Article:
Tea Review: Tea Source: Golden Spirals

Tea Source Golden Spirals

Looking at the pictures I took of Tea Source’s Golden Spirals I’m tempted to describe the experience as a strange art project instead of a tea tasting, but the visuals are half or less of the story of this unusual tea. Tea Source’s description:

“This hand-tied display tea is made of long golden/brown tea leaves and brews up with a silky smooth, medium-bodied, sweet (rosy-like) flavor. Wonderful.”

golden_spirals_dryI have an inherent distrust of “display teas,” but this tea is more than a mere novelty object. It brews into a very good tasting tea. As you can see by looking at the dry tea, the leaf is long and golden. It looks and tastes like it must be made from the leaves of a golden Dian Hong from Yunnan Province in China, although its origins are not identified on the packaging or on the company’s website.

As a tea drinker who really enjoys Yunnan Black teas, I was quite pleased to discover that this tea tastes quite similar to the loose leaf Yunnan gold teas that I like. It has that delicious burnt sugar taste that I enjoy with Yunnan Gold teas, although not to the extent that a very high-quality Yunnan Gold Tip would have. But it also has the added element of having been tied and twisted into a neat little cone-shaped bundle that emerges into a wet, brown, drowned flower-like thing as it absorbs hot water and transforms it into tea liquor.

Tea Source Golden SpiralsAt least one of the times that I drank this tea, I brewed it in a teapot that holds more than one cup of tea and chose not to decant it, so the second pour into my cup steeped considerably longer than the first. It did not have any bitterness or unpleasant strength in spite of the long steep, which was probably at least ten or fifteen minutes. It was a little more boldly flavored, but was still just as nice to drink.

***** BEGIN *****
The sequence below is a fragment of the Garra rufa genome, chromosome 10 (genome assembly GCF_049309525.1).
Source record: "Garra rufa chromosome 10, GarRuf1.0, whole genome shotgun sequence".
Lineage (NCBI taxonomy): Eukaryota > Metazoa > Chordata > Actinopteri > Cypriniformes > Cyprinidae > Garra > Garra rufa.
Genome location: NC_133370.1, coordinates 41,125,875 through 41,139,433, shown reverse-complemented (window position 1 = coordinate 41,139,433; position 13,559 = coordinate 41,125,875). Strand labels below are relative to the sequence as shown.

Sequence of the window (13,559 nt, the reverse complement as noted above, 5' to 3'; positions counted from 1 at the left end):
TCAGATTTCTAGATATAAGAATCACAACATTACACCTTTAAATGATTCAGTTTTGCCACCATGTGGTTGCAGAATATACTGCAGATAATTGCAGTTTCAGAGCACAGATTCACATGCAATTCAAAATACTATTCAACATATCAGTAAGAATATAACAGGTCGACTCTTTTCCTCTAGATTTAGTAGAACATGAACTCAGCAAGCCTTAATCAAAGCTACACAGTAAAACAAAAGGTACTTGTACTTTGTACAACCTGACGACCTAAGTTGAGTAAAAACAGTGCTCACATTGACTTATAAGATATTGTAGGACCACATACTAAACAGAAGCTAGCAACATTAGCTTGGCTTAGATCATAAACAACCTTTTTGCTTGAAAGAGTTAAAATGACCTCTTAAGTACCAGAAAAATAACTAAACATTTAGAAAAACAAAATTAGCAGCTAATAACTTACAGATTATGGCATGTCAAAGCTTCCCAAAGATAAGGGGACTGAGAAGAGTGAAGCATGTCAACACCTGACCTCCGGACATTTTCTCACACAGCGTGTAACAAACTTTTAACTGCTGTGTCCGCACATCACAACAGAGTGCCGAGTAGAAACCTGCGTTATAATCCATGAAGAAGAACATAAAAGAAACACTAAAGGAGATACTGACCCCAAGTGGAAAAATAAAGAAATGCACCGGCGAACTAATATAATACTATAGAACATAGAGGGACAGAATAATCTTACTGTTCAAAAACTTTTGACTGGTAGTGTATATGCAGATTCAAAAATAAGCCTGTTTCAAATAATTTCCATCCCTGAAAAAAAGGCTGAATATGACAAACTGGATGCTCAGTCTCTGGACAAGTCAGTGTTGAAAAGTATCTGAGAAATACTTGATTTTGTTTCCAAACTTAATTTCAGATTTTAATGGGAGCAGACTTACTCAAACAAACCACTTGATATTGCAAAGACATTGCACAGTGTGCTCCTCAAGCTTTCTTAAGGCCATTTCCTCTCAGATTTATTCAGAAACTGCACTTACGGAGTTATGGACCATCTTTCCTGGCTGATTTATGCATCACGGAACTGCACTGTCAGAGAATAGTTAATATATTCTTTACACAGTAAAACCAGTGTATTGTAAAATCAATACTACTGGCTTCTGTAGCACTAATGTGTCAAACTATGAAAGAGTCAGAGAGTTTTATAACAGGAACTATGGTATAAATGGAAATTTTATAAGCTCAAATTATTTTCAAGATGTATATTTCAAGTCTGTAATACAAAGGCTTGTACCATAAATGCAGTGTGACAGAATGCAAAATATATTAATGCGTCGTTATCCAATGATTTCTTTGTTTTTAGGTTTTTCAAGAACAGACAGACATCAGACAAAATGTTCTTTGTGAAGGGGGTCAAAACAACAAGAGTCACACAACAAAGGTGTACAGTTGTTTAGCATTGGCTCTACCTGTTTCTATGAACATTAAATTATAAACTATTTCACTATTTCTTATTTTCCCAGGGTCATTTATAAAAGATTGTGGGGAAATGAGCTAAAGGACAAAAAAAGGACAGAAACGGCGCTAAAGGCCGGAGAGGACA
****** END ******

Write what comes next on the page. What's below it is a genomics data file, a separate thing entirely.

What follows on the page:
The second infusion was lighter in flavor, but almost as good, and the color of the liquor was not significantly lighter. The third infusion was completely unexciting in taste and color, which is what I expected. The soggy anemone of tea held together throughout. This is a very nice tea, to watch and to drink, and very convenient if measuring spoons or tea scales seem like way too much work.0


  1. Gorgeous picture – you really ought to frame.

  2. if you usually stray away from “display” teas what made you get this one?

    • It was sent to me as a reviewing sample by the company. Plus the cone shaped bundles of black tea are a lot different from those green tea/flower novelty teas.

  3. I’ve tried that one also. I rarely drink black teas, and I found myself absentmindedly drinking that one with much more eagerness than I normally do with black tea.

    I also really admired the somewhat luminescent quality of the liquid, and it looked stunning in one of those Japanese cups with the opalescent interiors.

  4. This hand-tied display tea is made of long golden/brown tea leaves and brews up with a silky smooth, medium-bodied, sweet (rosy-like) flavor. Wonderful. Each packet contains 4 pieces.

  5. I’ve never been a big fan of display tea, though relatives who seek something “new” for the guy who loves tea tend to send them – so your description of the taste puts them in a whole new light.

    Amazing what one can discover via search on the net.